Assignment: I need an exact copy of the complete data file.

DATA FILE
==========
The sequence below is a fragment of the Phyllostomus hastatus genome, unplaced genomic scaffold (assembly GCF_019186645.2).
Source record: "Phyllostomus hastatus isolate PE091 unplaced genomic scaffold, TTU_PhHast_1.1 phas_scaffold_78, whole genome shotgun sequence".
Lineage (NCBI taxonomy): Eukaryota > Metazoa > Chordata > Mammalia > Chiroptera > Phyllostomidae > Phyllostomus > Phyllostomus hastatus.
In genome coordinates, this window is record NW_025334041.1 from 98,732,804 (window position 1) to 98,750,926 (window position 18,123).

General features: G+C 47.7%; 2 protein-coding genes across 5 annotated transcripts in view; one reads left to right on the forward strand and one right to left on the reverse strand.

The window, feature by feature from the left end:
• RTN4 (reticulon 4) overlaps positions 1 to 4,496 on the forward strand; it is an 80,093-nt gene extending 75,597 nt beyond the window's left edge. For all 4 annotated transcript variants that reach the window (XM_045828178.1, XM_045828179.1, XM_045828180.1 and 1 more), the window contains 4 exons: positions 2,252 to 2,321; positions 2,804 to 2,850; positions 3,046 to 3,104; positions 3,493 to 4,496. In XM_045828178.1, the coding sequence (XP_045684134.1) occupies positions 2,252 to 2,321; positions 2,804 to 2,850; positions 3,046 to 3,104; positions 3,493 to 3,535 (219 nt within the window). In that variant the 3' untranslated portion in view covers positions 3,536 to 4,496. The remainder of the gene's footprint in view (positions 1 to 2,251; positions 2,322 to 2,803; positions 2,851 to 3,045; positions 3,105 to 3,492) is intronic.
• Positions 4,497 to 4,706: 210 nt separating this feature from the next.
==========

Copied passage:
The sequence below is a fragment of the Phyllostomus hastatus genome, unplaced genomic scaffold (assembly GCF_019186645.2).
Source record: "Phyllostomus hastatus isolate PE091 unplaced genomic scaffold, TTU_PhHast_1.1 phas_scaffold_78, whole genome shotgun sequence".
Lineage (NCBI taxonomy): Eukaryota > Metazoa > Chordata > Mammalia > Chiroptera > Phyllostomidae > Phyllostomus > Phyllostomus hastatus.
In genome coordinates, this window is record NW_025334041.1 from 98,732,804 (window position 1) to 98,750,926 (window position 18,123).

General features: G+C 47.7%; 2 protein-coding genes across 5 annotated transcripts in view; one reads left to right on the forward strand and one right to left on the reverse strand.

The window, feature by feature from the left end:
• RTN4 (reticulon 4) overlaps positions 1 to 4,496 on the forward strand; it is an 80,093-nt gene extending 75,597 nt beyond the window's left edge. For all 4 annotated transcript variants that reach the window (XM_045828178.1, XM_045828179.1, XM_045828180.1 and 1 more), the window contains 4 exons: positions 2,252 to 2,321; positions 2,804 to 2,850; positions 3,046 to 3,104; positions 3,493 to 4,496. In XM_045828178.1, the coding sequence (XP_045684134.1) occupies positions 2,252 to 2,321; positions 2,804 to 2,850; positions 3,046 to 3,104; positions 3,493 to 3,535 (219 nt within the window). In that variant the 3' untranslated portion in view covers positions 3,536 to 4,496. The remainder of the gene's footprint in view (positions 1 to 2,251; positions 2,322 to 2,803; positions 2,851 to 3,045; positions 3,105 to 3,492) is intronic.
• Positions 4,497 to 4,706: 210 nt separating this feature from the next.